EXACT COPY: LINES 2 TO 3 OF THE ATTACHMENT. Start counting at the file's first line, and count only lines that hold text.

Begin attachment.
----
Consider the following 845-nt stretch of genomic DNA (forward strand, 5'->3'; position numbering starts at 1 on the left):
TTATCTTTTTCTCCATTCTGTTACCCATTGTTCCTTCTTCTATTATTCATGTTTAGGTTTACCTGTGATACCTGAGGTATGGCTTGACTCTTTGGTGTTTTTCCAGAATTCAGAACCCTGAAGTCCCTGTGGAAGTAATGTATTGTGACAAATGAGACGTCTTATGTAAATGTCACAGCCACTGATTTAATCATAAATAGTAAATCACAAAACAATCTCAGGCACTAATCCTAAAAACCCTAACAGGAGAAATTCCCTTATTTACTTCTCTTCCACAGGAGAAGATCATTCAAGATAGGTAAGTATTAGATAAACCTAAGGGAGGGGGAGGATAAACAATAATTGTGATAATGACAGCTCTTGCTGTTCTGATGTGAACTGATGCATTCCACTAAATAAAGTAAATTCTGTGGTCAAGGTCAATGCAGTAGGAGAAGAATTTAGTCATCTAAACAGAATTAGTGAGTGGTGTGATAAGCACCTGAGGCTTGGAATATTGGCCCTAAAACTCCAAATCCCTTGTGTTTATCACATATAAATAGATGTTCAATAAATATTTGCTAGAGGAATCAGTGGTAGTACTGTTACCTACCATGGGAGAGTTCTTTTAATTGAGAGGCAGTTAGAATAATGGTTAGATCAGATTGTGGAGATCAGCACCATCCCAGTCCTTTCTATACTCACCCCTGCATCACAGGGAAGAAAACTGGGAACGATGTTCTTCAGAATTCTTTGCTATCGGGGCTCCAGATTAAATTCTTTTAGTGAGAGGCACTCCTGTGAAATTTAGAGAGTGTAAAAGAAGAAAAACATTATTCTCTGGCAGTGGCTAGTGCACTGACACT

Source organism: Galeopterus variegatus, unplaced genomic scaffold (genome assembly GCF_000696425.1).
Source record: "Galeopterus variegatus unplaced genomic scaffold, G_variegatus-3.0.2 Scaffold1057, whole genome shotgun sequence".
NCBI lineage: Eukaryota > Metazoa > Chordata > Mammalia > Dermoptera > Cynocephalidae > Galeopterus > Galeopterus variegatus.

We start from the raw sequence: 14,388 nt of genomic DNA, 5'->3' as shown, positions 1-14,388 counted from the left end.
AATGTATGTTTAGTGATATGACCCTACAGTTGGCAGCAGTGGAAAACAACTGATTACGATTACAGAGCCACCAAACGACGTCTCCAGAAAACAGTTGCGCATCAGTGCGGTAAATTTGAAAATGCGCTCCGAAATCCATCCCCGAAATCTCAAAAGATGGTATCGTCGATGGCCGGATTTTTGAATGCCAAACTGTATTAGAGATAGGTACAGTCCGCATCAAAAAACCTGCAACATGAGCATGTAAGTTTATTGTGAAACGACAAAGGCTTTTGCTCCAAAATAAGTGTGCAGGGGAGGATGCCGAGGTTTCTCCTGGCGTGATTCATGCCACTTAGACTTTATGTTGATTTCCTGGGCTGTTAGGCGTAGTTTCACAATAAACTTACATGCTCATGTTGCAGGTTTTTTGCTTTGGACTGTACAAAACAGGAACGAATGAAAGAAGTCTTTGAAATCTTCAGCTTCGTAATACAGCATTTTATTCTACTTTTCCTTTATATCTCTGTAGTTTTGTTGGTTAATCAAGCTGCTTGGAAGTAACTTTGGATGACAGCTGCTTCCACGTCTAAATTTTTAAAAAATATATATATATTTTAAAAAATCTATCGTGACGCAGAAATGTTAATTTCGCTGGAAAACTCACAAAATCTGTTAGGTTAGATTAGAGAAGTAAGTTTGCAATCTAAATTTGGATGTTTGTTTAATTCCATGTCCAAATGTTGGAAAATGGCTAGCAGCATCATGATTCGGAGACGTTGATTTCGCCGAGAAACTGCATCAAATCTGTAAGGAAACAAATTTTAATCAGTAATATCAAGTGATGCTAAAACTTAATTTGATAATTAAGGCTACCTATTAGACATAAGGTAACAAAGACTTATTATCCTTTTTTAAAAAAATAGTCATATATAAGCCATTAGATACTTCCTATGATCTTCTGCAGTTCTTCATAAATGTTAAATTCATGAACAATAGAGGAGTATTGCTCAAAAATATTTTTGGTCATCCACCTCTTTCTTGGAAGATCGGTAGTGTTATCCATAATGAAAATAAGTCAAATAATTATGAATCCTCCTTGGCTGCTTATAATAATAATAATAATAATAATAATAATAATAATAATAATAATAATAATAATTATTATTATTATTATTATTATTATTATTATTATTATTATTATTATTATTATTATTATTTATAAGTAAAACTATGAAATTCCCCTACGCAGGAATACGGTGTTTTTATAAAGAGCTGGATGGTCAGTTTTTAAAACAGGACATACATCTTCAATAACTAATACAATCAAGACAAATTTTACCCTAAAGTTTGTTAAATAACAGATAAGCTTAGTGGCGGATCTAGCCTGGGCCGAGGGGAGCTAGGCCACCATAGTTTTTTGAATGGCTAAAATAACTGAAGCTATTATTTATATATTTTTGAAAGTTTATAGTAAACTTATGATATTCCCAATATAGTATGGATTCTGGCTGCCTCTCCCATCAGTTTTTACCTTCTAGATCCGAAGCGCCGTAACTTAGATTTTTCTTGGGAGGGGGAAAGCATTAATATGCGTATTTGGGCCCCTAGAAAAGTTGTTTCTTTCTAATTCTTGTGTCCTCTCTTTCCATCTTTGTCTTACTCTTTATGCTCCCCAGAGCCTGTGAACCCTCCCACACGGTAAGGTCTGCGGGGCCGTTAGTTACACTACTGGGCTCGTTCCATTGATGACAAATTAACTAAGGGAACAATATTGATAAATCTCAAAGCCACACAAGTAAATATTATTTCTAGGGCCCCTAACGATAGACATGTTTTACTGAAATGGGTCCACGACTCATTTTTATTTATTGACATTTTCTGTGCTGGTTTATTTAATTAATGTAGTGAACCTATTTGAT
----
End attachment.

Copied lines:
TTATCTTTTTCTCCATTCTGTTACCCATTGTTCCTTCTTCTATTATTCATGTTTAGGTTTACCTGTGATACCTGAGGTATGGCTTGACTCTTTGGTGTTTTTCCAGAATTCAGAACCCTGAAGTCCCTGTGGAAGTAATGTATTGTGACAAATGAGACGTCTTATGTAAATGTCACAGCCACTGATTTAATCATAAATAGTAAATCACAAAACAATCTCAGGCACTAATCCTAAAAACCCTAACAGGAGAAATTCCCTTATTTACTTCTCTTCCACAGGAGAAGATCATTCAAGATAGGTAAGTATTAGATAAACCTAAGGGAGGGGGAGGATAAACAATAATTGTGATAATGACAGCTCTTGCTGTTCTGATGTGAACTGATGCATTCCACTAAATAAAGTAAATTCTGTGGTCAAGGTCAATGCAGTAGGAGAAGAATTTAGTCATCTAAACAGAATTAGTGAGTGGTGTGATAAGCACCTGAGGCTTGGAATATTGGCCCTAAAACTCCAAATCCCTTGTGTTTATCACATATAAATAGATGTTCAATAAATATTTGCTAGAGGAATCAGTGGTAGTACTGTTACCTACCATGGGAGAGTTCTTTTAATTGAGAGGCAGTTAGAATAATGGTTAGATCAGATTGTGGAGATCAGCACCATCCCAGTCCTTTCTATACTCACCCCTGCATCACAGGGAAGAAAACTGGGAACGATGTTCTTCAGAATTCTTTGCTATCGGGGCTCCAGATTAAATTCTTTTAGTGAGAGGCACTCCTGTGAAATTTAGAGAGTGTAAAAGAAGAAAAACATTATTCTCTGGCAGTGGCTAGTGCACTGACACT

Source organism: Galeopterus variegatus, unplaced genomic scaffold (genome assembly GCF_000696425.1).